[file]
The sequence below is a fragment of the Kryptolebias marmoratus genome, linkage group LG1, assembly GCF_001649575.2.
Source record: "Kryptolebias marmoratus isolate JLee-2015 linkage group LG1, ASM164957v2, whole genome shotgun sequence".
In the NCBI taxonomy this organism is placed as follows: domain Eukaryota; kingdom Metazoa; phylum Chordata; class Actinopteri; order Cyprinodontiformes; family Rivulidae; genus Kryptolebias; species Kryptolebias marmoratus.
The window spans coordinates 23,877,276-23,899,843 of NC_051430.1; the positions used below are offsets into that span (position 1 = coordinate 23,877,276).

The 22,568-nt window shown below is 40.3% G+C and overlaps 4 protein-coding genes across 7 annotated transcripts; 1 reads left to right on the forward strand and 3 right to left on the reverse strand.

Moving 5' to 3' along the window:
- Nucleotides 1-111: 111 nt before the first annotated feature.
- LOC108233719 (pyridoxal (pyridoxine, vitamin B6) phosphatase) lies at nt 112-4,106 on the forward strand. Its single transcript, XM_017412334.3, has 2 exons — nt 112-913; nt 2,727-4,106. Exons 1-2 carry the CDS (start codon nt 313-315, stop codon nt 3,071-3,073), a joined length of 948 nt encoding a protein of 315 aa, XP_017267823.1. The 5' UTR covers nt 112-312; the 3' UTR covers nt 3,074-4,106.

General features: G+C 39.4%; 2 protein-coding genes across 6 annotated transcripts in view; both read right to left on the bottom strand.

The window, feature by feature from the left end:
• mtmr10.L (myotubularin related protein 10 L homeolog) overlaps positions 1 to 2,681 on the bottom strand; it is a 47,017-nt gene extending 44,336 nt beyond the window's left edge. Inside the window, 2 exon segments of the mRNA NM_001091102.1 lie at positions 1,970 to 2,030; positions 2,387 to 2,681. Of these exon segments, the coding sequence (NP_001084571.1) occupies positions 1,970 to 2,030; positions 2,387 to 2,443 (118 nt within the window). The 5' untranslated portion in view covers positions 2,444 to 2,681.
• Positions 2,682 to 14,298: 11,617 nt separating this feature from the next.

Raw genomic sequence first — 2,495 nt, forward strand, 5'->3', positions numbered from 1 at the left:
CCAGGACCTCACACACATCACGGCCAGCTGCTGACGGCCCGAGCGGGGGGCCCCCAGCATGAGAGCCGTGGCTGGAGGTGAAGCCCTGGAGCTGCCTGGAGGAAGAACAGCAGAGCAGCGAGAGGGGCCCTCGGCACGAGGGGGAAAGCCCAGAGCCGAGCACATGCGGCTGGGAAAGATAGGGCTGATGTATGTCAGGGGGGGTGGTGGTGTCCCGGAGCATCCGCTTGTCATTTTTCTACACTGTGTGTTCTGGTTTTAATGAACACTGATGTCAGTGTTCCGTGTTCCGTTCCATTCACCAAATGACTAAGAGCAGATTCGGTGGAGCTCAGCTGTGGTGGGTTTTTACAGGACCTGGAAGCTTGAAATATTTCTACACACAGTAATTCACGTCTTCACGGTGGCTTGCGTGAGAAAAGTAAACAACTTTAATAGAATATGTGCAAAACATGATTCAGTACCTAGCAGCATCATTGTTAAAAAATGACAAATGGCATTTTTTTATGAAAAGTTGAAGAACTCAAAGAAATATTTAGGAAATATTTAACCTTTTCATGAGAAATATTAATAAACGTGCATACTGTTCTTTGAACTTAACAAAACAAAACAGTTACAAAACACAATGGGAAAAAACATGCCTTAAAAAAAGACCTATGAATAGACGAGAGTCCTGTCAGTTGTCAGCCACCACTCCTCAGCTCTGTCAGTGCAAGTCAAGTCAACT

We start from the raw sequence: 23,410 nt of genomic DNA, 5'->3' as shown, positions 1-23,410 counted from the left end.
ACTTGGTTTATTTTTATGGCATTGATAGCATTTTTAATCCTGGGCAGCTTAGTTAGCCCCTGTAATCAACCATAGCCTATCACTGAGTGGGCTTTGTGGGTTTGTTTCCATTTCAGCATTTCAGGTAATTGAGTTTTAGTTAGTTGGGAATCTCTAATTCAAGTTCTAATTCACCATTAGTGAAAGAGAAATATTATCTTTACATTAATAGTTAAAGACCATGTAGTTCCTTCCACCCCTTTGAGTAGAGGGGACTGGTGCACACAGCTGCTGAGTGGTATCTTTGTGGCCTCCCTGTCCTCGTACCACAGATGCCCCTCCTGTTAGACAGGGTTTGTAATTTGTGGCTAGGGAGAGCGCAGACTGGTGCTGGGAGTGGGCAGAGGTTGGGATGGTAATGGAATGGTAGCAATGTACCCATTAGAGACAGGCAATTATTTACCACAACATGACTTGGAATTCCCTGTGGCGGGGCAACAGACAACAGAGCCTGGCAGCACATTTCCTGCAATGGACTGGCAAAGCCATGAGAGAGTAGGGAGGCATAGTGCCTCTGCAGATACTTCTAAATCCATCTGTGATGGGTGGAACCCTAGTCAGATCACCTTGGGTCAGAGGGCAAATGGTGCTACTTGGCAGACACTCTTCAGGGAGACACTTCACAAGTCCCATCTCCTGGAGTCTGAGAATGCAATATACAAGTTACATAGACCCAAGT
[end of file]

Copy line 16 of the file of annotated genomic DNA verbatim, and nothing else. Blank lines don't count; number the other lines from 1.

ACTTGGTTTATTTTTATGGCATTGATAGCATTTTTAATCCTGGGCAGCTTAGTTAGCCCCTGTAATCAACCATAGCCTATCACTGAGTGGGCTTTGTGGGTTTGTTTCCATTTCAGCATTTCAGGTAATTGAGTTTTAGTTAGTTGGGAATCTCTAATTCAAGTTCTAATTCACCATTAGTGAAAGAGAAATATTATCTTTACATTAATAGTTAAAGACCATGTAGTTCCTTCCACCCCTTTGAGTAGAGGGGACTGGTGCACACAGCTGCTGAGTGGTATCTTTGTGGCCTCCCTGTCCTCGTACCACAGATGCCCCTCCTGTTAGACAGGGTTTGTAATTTGTGGCTAGGGAGAGCGCAGACTGGTGCTGGGAGTGGGCAGAGGTTGGGATGGTAATGGAATGGTAGCAATGTACCCATTAGAGACAGGCAATTATTTACCACAACATGACTTGGAATTCCCTGTGGCGGGGCAACAGACAACAGAGCCTGGCAGCACATTTCCTGCAATGGACTGGCAAAGCCATGAGAGAGTAGGGAGGCATAGTGCCTCTGCAGATACTTCTAAATCCATCTGTGATGGGTGGAACCCTAGTCAGATCACCTTGGGTCAGAGGGCAAATGGTGCTACTTGGCAGACACTCTTCAGGGAGACACTTCACAAGTCCCATCTCCTGGAGTCTGAGAATGCAATATACAAGTTACATAGACCCAAGT